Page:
Nairobi, Nov 12 – An exponential growth in human consumption of natural resources is the driving force behind the current unprecedented planetary change and loss of wildlife and other biodiversity through rising demand for energy, land and water, according to a new report by WWF.
While climate change is a growing threat, the main drivers of biodiversity decline continue to be the over exploitation of species, agriculture and land conversion, according the Living Planet Report, which is published every two years.
A “recent assessment found that only a quarter of land on Earth is substantively free of the impacts of human activities. This is projected to decline to just one-tenth by 2050,” says WWF in the report. While land degradation, including forest loss, globally has slowed due to reforestation and plantations, it has accelerated in tropical forests that contain some of the highest levels of biodiversity on Earth.
Ongoing degradation has had many impacts on species, the quality of habitats and the functioning of ecosystems. Two recent studies have focused on the dramatic reductions in bee and other pollinator numbers and on the risks to soil biodiversity, critical to sustain food production and other ecosystem services.
Freshwater habitats, such as lakes, rivers and wetlands, are the source of life for all humans yet they are also the most threatened, strongly affected by a range of factors, including habitat modification, fragmentation and destruction; invasive species; overfishing; pollution; disease; and climate change.
Using big data, sophisticated imaging methods and a wave of other new tracking and analytical tools, researchers are matching commodities and their supply chains to specific impacts on biodiversity. Increasing the transparency around these complex relationships may help to stop biodiversity loss, according to the report.
“We are the first generation that has a clear picture of the value of nature and the grave situation we are facing. We may also be the last generation that can do something about it. We all have a role to play in reversing the loss of nature – but time is running out.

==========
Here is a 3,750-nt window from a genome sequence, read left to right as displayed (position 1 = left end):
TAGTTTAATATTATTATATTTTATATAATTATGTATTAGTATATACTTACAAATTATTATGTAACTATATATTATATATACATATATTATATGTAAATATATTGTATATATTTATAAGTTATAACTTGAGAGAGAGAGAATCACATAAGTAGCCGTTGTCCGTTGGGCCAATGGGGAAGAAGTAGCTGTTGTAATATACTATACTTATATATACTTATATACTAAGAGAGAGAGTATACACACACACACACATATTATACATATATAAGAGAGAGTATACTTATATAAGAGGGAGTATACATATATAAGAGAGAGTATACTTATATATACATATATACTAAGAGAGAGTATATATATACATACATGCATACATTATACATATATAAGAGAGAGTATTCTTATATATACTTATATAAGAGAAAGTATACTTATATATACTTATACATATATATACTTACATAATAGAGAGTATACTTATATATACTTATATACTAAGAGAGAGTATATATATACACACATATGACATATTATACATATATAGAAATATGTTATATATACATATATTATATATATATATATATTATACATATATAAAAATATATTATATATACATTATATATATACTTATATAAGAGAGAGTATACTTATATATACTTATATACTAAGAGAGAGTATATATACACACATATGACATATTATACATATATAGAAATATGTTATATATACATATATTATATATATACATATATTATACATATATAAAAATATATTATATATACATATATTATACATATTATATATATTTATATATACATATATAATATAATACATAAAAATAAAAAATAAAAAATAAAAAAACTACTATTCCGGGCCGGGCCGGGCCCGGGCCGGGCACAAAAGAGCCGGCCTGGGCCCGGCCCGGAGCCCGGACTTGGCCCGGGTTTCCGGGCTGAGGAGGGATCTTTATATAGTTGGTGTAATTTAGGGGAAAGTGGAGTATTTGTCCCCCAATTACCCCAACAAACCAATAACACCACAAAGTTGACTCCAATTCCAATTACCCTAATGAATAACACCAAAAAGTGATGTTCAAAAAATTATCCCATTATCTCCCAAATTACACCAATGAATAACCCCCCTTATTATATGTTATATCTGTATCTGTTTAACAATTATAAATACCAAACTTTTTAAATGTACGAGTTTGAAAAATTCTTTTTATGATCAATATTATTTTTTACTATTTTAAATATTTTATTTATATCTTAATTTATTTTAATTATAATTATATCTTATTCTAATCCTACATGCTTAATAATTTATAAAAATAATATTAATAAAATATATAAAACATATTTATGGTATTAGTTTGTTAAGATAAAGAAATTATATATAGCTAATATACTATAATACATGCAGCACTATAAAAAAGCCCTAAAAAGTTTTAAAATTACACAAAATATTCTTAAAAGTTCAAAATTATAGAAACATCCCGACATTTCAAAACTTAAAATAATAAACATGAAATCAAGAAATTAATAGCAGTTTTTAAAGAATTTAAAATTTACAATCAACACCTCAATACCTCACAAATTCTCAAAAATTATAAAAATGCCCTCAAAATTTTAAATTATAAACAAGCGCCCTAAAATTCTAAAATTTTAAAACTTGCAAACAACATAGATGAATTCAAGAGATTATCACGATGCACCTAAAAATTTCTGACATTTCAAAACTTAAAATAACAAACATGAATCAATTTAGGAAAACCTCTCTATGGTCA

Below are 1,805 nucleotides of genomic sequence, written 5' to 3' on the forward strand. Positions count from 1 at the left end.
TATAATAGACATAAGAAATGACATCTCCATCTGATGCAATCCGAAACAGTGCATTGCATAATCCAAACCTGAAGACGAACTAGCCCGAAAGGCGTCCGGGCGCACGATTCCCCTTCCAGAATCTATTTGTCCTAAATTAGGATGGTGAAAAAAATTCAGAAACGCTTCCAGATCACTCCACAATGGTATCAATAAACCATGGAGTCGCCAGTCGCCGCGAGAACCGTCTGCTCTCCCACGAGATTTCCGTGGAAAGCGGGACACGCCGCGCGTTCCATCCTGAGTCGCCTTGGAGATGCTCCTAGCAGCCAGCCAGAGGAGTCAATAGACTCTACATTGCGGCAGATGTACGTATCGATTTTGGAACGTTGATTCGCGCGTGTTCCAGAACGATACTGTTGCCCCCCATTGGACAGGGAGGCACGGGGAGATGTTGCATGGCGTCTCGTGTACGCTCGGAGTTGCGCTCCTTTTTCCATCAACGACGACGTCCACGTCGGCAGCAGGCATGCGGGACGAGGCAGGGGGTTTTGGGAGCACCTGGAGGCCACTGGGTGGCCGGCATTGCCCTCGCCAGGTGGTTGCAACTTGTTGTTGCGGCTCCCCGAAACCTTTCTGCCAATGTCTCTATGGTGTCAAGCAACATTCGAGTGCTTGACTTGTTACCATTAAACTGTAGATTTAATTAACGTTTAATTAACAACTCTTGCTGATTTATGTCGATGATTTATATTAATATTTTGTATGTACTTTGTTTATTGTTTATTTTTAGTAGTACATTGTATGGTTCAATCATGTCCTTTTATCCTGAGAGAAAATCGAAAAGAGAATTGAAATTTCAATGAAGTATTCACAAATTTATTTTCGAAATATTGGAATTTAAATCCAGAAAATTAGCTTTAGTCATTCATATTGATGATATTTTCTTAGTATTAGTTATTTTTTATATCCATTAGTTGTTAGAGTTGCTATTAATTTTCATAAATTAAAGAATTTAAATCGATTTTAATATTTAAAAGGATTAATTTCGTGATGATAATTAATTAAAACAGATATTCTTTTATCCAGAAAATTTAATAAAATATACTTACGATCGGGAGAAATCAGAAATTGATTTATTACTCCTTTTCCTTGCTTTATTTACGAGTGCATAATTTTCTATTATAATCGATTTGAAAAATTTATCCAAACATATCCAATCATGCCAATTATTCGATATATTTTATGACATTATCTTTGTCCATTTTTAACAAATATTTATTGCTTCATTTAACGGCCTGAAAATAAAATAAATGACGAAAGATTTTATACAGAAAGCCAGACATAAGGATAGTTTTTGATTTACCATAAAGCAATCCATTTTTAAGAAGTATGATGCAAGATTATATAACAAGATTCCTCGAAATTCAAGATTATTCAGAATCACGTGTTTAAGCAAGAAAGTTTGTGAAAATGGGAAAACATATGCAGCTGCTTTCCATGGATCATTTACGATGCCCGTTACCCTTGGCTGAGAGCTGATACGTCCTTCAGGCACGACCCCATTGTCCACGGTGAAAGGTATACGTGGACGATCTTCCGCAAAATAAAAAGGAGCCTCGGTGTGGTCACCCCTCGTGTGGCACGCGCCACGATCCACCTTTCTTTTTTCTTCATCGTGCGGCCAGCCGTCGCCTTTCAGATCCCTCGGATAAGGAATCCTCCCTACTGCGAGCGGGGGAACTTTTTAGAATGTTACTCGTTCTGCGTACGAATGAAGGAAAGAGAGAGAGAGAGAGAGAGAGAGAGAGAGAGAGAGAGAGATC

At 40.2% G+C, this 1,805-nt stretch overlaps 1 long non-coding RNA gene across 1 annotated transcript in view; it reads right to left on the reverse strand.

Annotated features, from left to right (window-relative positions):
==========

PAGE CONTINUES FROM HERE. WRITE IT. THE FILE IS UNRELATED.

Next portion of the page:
“Between now and 2020 we have a unique opportunity to influence the shape of global agreements and targets on biodiversity, climate and sustainable development – for a positive future for nature and people,” the report adds.
“There cannot be a healthy, happy and prosperous future for people on a planet with a destabilized climate, depleted oceans and rivers, degraded land and empty forests, all stripped of biodiversity, the web of life that sustains us all,” it cautions.
“In the next years, we need to urgently transition to a net carbon-neutral society and halt and reverse nature loss – through green finance and shifting to clean energy and environmentally friendly food production. In addition, we must preserve and restore enough land and ocean in a natural state to sustain all life.”
The Living Planet Index (LPI) is an indicator of the state of global biodiversity and the health of our planet. First published in 1998, for two decades it has tracked the population abundance of thousands of mammals, birds, fish, reptiles and amphibians around the world. It uses the trends that emerge as a measure for changes in biodiversity. ♦ Globally, nature provides services worth around US$125 trillion a year.
Quick Facts from the Report:
- In the 20th century, freshwater fish have had the highest extinction rate worldwide among vertebrates.
- Nearly 200 million people depend on coral reefs for protection against storm surge and waves.
- Rainforests are shrinking: almost 20% of the Amazon has disappeared in just 50 years.
- In the last 50 years, global average temperature has risen at 170 times the background rate.
- At least 70% of new small molecule drugs introduced over the past 25 years have come from a natural source.
- Almost 6 billion tonnes of fish and other seafood have been taken from the world’s oceans since 1950.
- Today, 90% of the world’s seabirds are estimated to have fragments of plastic in their stomach.